5 Lessons From the High School Band Room

5 Lessons From the High School Band Room

Every year, public school band programs enroll thousands of students. These students learn valuable musical skills that don’t often make it to the guitar world. It’s unfortunate that we completely ignore the world of large ensemble playing because there is so much to learn!

1. Breathe!

You may not of noticed this, but to play guitar you don’t have to breathe. Well, except to live and all that jazz.

But breathing as a section and before entrances in the band room is a big deal. It helps make sure everyone is synced up and ready, and it helps ensure everyone comes in together.

Breathing while playing guitar is important to. It helps give you that perfect amount of space between phrases, and it can help navigate difficult rhythms. In short, performing demands some sort of choreography. You don’t have to plan out every breath, but it helps to think about the big ones (beginning of the piece, ends of phrases/sections, etc).

2. Not Every Part is Important

In band, not everyone is in the spotlight all the time. You section might have to play a subservient role and just sit in the background now and again.

The classical guitar, like Segovia said, is like a small orchestra (or wind band). It’s your job as the performer to figure out what is important within the texture of a piece and bring it out. Hint: the melody is probably a big deal, and the rest of the texture should sit comfortably behind and support it.

3. You Didn’t Learn Your Part Well Enough

It’s a fact of band-room life that sometimes other people won’t work hard enough. They won’t learn their parts. Then those sections have to be worked on during rehearsal time.

The flip side of the coin, of course, is that the director wants something different and works with a individual instrument section, not to correct mistakes, but to shape their playing in the way she desires.

If the guitar is a small orchestra, you better make sure every part is up to snuff. When’s the last time you worked on a bass line by itself, shaping it into exactly what you wanted?

I’d bet it’s been a while. So instead of just running the entire texture at once, take out parts and get them perfect before putting the entire piece back together.

4. Color is the Best Part of a Band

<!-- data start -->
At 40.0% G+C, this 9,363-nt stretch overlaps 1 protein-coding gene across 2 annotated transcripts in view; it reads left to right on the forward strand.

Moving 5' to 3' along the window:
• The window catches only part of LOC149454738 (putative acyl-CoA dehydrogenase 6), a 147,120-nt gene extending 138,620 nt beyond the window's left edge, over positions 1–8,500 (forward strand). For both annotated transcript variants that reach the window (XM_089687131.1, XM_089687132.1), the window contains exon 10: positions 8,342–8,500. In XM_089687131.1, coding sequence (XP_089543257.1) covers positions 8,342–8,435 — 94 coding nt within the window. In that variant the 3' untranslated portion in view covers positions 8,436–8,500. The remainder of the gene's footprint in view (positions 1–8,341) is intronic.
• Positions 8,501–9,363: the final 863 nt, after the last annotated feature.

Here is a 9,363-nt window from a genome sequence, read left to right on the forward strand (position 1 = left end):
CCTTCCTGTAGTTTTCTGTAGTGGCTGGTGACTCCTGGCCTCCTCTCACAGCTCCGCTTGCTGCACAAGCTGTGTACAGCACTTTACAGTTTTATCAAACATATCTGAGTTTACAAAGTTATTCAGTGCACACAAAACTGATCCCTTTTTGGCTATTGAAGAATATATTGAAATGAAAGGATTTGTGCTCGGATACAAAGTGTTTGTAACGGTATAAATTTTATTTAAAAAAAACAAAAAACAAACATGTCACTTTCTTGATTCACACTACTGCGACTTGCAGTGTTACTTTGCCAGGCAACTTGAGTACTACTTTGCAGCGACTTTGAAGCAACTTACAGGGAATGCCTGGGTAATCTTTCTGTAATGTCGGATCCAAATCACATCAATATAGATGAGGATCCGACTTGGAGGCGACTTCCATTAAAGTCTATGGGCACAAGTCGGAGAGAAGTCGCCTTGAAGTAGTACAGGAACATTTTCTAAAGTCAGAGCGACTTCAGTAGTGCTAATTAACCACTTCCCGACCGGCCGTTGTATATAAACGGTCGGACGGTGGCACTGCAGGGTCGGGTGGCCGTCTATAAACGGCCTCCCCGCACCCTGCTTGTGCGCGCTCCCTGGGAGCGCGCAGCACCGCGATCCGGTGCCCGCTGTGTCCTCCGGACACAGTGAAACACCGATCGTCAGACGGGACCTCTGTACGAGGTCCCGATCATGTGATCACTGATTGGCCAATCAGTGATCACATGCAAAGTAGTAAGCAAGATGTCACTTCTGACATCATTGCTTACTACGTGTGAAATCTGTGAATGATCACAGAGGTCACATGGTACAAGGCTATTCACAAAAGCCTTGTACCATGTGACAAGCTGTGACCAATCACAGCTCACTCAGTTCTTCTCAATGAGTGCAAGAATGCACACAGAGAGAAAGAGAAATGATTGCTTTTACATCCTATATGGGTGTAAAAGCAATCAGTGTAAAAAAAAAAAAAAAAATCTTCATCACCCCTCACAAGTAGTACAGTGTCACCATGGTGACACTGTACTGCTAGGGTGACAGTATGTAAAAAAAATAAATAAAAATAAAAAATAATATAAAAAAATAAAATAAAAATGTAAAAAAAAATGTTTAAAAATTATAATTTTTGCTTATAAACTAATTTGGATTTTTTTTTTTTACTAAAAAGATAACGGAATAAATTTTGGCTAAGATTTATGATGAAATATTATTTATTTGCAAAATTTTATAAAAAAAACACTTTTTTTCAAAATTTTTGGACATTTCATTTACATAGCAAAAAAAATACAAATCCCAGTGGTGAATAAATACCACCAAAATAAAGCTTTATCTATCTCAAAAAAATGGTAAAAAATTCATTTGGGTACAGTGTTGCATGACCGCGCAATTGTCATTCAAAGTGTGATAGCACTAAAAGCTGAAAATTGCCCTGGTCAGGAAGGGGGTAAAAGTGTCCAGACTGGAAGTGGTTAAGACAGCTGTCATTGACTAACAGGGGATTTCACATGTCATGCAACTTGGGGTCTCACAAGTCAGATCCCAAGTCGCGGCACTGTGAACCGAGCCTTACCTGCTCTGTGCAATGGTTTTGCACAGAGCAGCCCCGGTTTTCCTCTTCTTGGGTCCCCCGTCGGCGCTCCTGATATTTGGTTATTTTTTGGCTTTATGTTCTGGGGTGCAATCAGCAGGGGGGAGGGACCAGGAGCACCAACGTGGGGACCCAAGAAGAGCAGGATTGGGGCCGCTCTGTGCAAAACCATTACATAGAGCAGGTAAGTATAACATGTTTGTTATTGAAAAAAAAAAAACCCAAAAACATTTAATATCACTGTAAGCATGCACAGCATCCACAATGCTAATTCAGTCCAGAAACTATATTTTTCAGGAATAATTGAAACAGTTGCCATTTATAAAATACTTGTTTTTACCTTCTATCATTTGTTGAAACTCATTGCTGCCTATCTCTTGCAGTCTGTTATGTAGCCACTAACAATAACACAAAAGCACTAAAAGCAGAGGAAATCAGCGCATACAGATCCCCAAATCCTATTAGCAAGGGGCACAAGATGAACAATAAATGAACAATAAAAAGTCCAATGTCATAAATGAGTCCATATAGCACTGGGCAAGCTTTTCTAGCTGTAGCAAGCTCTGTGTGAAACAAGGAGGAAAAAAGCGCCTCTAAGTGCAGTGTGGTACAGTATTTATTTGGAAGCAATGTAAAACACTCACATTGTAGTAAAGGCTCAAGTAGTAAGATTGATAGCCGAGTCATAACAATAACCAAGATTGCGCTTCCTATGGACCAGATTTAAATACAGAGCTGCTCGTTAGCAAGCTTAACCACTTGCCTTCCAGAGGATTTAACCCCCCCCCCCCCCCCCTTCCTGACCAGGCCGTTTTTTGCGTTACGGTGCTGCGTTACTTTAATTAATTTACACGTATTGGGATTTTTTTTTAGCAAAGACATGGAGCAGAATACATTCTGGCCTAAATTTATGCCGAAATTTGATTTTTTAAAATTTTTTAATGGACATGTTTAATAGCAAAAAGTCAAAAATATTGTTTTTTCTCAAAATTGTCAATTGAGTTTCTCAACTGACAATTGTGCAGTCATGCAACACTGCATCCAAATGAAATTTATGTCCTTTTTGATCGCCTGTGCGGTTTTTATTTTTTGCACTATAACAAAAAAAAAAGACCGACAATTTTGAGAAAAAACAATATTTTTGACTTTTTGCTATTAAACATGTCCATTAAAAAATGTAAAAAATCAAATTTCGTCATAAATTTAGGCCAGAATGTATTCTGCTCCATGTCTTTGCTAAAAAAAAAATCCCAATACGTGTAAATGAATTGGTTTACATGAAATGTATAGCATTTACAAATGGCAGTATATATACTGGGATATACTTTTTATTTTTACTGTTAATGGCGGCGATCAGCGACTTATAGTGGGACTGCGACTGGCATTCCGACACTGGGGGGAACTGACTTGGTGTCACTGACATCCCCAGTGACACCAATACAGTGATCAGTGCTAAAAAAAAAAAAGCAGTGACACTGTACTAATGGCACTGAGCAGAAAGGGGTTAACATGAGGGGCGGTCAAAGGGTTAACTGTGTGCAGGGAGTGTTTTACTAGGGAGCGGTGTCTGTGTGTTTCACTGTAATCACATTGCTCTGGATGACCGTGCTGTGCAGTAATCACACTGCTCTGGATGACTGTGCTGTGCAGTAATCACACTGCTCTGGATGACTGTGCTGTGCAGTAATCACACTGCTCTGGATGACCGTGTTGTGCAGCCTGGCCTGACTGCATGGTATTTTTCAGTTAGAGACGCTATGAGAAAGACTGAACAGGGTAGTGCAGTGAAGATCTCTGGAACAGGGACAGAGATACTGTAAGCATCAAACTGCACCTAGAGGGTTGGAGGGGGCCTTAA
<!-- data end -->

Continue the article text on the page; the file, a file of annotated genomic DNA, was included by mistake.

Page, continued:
If you’ve ever been to an orchestra or band concert, you’ve probably reveled in the massive amount of color and timbre on tap.

But here’s the thing: color usage (changing the instrumentation) is not random. It helps define the form and development of a piece; color is one of the tools with which the composer works to create a sense of progression and scope.

And it’s too bad that guitarists don’t consider color usage in the same terms. Remember that you can use color to build to a high point, or help differentiate phrases. Color use should never be random.

5. It Pays to Practice Some Stage Deportment

Before every band concert, a good conductor goes over all the logistics of the event. Then the dress rehearsal will often include walking in and out, sitting down, bowing, and all the stuff. This all falls under the category of stage deportment — how you conduct yourself on stage.

True story: people go to a concert to see as much as they do to hear. So practice these little logistical things. They matter, and, as a bonus, practicing them may help you feel more in control of the situation.

Photo by Rob Lee

Posted on in Musical Interpretation and Musicianship


  • David J. Hahn

    Great post.

    I played trombone in band for 8 years as a kid. I learned invaluable lessons that I still use today as a pianist. I especially identify with #2 – learning how to play in an ensemble is something that is overlooked by many young pianists. Much of my work these days is accompanying work and other ensemble-type jobs, and understanding blend, space and balance is vital.